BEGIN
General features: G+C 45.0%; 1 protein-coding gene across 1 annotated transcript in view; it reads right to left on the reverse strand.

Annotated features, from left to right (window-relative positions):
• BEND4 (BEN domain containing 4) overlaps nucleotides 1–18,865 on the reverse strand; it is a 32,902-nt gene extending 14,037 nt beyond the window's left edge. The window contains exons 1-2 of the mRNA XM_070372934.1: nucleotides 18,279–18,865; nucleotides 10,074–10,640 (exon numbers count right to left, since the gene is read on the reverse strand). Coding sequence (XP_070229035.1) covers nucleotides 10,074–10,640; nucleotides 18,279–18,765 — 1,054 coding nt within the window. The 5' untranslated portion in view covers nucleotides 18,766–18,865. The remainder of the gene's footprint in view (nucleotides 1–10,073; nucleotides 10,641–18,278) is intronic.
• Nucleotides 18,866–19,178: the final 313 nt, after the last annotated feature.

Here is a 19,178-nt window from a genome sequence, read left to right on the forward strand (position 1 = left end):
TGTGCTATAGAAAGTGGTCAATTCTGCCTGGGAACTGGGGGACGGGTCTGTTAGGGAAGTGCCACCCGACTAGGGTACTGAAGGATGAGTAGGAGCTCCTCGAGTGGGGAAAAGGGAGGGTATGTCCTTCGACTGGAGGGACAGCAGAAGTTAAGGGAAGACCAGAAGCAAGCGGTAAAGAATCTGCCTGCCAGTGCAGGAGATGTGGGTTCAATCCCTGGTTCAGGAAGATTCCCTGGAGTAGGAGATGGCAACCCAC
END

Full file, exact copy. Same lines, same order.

General features: G+C 45.0%; 1 protein-coding gene across 1 annotated transcript in view; it reads right to left on the reverse strand.

Annotated features, from left to right (window-relative positions):
• BEND4 (BEN domain containing 4) overlaps nucleotides 1–18,865 on the reverse strand; it is a 32,902-nt gene extending 14,037 nt beyond the window's left edge. The window contains exons 1-2 of the mRNA XM_070372934.1: nucleotides 18,279–18,865; nucleotides 10,074–10,640 (exon numbers count right to left, since the gene is read on the reverse strand). Coding sequence (XP_070229035.1) covers nucleotides 10,074–10,640; nucleotides 18,279–18,765 — 1,054 coding nt within the window. The 5' untranslated portion in view covers nucleotides 18,766–18,865. The remainder of the gene's footprint in view (nucleotides 1–10,073; nucleotides 10,641–18,278) is intronic.
• Nucleotides 18,866–19,178: the final 313 nt, after the last annotated feature.

Here is a 19,178-nt window from a genome sequence, read left to right on the forward strand (position 1 = left end):
TGTGCTATAGAAAGTGGTCAATTCTGCCTGGGAACTGGGGGACGGGTCTGTTAGGGAAGTGCCACCCGACTAGGGTACTGAAGGATGAGTAGGAGCTCCTCGAGTGGGGAAAAGGGAGGGTATGTCCTTCGACTGGAGGGACAGCAGAAGTTAAGGGAAGACCAGAAGCAAGCGGTAAAGAATCTGCCTGCCAGTGCAGGAGATGTGGGTTCAATCCCTGGTTCAGGAAGATTCCCTGGAGTAGGAGATGGCAACCCAC